The FDIC is even more broke than it was three months ago. The fund the FDIC uses to “insure” your bank account went $20.9 billion in the red during the fourth quarter of 2009. That’s more than twice the deficit reported when the fund first entered negative territory in the previous quarter.
Incredibly, the FDIC is still trying to reassure us that all is well because it’s collecting three years of advance payments on the annual assessments paid by its member banks. The fees total $45 billion – barely twice the amount of the current deficit. Yeah, we feel better.
On top of that, the FDIC’s list of “problem banks” grew during the fourth quarter from 552 to 702. That’s the highest number since 1993 (when, we presume, more independently owned banks were around, so it’s worse than it sounds).
Hmmm, let’s see. The number grew 27% in just one quarter. At this pace, every bank in the country will be on the problem list by the fourth quarter of 2012.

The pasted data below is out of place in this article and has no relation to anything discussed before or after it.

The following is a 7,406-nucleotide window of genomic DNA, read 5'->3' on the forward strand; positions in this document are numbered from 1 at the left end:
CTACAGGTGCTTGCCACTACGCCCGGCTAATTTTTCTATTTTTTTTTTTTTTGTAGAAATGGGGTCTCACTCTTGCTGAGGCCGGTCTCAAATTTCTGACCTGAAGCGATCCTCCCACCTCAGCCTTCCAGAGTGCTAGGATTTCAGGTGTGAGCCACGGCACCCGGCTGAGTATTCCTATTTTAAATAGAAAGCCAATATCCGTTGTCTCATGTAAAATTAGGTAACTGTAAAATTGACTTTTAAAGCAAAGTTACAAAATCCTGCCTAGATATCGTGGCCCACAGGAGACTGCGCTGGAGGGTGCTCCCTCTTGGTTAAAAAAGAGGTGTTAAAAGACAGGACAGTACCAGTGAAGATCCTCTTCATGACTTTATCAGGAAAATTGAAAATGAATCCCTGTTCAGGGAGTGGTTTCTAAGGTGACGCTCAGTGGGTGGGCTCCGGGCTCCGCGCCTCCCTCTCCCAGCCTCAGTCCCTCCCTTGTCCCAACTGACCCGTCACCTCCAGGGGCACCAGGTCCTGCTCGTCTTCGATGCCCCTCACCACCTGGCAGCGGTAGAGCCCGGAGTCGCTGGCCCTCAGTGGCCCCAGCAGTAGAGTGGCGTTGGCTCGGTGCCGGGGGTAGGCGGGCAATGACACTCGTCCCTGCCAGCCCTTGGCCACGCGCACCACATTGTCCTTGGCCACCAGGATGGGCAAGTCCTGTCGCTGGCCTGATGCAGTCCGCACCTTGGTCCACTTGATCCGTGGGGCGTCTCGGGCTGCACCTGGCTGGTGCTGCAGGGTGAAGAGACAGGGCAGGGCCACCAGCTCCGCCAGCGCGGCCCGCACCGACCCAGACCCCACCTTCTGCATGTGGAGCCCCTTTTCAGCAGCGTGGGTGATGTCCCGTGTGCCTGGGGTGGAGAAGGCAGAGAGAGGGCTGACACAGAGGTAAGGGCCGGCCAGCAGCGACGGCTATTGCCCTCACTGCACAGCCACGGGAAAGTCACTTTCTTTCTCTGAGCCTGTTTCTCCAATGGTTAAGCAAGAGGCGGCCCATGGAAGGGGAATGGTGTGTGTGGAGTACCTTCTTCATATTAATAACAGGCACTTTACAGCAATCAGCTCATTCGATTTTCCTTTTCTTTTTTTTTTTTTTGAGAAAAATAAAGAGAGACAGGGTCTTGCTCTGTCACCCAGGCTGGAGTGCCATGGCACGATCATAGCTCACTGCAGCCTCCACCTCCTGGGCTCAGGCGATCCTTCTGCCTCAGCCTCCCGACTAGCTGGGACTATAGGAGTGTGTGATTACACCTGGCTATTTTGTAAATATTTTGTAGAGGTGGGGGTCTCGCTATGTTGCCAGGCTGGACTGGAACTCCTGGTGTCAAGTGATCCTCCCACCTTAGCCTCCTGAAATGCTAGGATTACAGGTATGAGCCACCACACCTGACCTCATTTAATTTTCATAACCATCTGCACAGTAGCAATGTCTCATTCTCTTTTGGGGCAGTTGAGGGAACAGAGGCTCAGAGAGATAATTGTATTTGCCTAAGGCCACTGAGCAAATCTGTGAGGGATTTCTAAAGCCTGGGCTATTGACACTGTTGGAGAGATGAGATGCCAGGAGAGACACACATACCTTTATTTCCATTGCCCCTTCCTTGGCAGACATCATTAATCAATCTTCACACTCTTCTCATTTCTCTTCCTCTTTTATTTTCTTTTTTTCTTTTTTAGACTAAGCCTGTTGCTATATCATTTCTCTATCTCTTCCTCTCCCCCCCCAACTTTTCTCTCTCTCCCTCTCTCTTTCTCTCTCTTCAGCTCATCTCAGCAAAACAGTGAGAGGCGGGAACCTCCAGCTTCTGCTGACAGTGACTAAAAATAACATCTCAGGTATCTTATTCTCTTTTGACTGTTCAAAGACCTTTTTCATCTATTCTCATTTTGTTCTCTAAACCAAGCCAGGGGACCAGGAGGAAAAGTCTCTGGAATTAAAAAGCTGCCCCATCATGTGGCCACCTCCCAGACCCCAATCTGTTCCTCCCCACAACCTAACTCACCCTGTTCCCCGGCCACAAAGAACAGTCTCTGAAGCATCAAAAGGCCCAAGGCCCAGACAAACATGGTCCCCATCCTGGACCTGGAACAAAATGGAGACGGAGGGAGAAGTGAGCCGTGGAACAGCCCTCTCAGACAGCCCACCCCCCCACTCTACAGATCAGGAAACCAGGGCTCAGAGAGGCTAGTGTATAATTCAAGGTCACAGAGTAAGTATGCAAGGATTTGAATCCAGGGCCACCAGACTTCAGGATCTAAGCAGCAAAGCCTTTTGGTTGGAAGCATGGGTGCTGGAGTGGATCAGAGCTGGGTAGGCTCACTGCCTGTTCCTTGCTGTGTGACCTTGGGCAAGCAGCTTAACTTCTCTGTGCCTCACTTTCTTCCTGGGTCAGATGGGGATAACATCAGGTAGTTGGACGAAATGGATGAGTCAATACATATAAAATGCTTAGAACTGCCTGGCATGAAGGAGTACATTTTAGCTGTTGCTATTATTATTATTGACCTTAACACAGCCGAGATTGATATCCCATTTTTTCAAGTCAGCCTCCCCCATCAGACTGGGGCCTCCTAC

Another tidbit from the FDIC’s report: Bank lending last year dropped at the biggest clip since 1942.
Of course, in that year, the entire economy was shifting to a war footing. So it’s safe to say what we’re seeing now is another unprecedented postwar occurrence. The report confirms data released by the St. Louis Fed earlier this week that show commercial and industrial lending have fallen off a cliff.
As long as banks can continue to borrow from the Fed at 0.25% and park it in 10-year Treasuries for nearly 3.7% (and leverage it up, of course), we don’t see this changing much.